News National Christmas Island to house ‘dangerous’ offshore asylum seekers

Christmas Island to house ‘dangerous’ offshore asylum seekers

christmas island terrorists
The federal government says it has identified 57 people in offshore detention accused of crimes including murder, child sexual assault, drug trafficking and terror activity. Photo: Getty
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Asylum seekers on Manus Island and Nauru considered to be of “adverse character” will be sent to Christmas Island if they try to come to Australia under new medical evacuation laws.

The federal government has identified 57 individuals held in offshore detention accused of crimes including murder, child sexual assault, drug trafficking and terror activity.

Making the first-ever prime ministerial visit to Christmas Island on Wednesday, weather permitting, Scott Morrison will confirm asylum seekers considered a security threat will be sent there for treatment.

Medical evacuation laws that passed parliament against the government’s wishes last month make it easier for sick asylum seekers to come to Australia.

The immigration minister can still reject transfers based on national security grounds, but these powers have been curtailed.

Mr Morrison said it was incredibly regrettable his government has had to reopen a high-security centre on Christmas Island that was mothballed in October.

“We will be making sure that the arrangements are in place – as indeed they are, as I understand it this week – to stand up that facility to deal with any transfers that may arise,” he said ahead of the visit.

The government has budgeted $1.44 billion over four years for the reopening of the centre, staffing and administration and transfer costs.

Former Christmas Island administrator Jon Stanhope said the move was purely political.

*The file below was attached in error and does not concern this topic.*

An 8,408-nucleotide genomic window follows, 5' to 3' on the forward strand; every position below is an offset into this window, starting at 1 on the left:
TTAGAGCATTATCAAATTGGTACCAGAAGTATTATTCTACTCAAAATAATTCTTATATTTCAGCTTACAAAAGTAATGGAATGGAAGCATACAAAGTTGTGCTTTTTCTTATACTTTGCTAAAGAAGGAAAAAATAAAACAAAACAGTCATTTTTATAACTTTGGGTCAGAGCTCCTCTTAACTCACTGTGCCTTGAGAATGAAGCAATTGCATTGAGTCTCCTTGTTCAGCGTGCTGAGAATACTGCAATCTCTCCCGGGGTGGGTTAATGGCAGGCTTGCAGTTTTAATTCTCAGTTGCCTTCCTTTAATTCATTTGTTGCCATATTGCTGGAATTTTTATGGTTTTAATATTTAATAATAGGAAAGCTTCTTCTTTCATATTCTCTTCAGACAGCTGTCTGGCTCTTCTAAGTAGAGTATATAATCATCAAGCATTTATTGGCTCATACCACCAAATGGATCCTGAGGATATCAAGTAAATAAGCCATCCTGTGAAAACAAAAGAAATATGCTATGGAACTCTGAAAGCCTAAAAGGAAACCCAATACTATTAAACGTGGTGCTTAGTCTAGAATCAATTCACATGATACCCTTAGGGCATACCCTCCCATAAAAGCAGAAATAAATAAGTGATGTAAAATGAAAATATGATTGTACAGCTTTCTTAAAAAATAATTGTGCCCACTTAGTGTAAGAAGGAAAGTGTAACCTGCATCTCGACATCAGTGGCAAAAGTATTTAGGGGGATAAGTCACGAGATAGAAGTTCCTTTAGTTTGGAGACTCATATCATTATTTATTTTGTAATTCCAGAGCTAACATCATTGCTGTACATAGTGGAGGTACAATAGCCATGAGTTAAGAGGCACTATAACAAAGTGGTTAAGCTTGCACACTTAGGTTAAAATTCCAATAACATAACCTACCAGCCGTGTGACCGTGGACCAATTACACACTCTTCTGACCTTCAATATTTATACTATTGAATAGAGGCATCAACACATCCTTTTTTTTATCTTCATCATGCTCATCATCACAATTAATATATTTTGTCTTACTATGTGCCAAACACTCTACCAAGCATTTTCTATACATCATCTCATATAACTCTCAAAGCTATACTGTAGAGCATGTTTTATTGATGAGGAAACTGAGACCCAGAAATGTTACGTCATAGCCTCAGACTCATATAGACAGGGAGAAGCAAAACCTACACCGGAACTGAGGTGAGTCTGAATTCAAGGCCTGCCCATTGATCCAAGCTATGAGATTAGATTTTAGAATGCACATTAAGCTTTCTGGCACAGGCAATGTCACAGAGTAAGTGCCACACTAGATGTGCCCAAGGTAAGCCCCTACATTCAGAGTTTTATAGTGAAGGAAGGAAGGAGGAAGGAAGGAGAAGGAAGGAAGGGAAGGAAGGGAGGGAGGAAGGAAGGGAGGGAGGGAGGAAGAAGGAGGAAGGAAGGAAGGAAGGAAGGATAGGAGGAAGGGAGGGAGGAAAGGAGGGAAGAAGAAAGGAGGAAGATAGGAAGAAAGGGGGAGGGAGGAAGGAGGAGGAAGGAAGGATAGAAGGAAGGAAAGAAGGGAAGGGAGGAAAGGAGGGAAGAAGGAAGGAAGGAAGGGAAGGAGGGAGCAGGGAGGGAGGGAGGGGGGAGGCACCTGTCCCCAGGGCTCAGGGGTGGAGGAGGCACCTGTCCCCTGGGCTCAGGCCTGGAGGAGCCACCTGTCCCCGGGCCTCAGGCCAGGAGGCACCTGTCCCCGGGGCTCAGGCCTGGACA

“When I see our prime minister going to Christmas Island to inspect an empty detention centre, for me it conjures up images of Donald Trump and his national emergency,” he told ABC’s Radio National.

“It’s the same sort of stunt.”

Labor deputy leader Tanya Plibersek said her party had ensured the minister retained appropriate powers to block medical transfers on security grounds.

“I know the government would love to talk about this – I think it’s because they’ve got nothing else to talk about,” she told ABC’s Radio National.

“They want to go straight to their happy place.”

Nobody has so far been brought to Australia under the new medical evacuation laws, which came into effect on Saturday.

Refugee advocates expect a handful of applications in the coming fortnight and argue there’s no need for Christmas Island to be reopened.

Under the coalition government, 900 patients and family members have been evacuated to the Australian mainland for health reasons, a quarter of whom have arrived since September.

Refugee Action Coalition spokesman Ian Rintoul said the death this week of an immigration detainee at the Villawood centre – the second this year – showed the need for the government to release all at-risk detainees.

“Just like offshore detention, the onshore detainees are hostages to the government’s electoral strategy,” he said.

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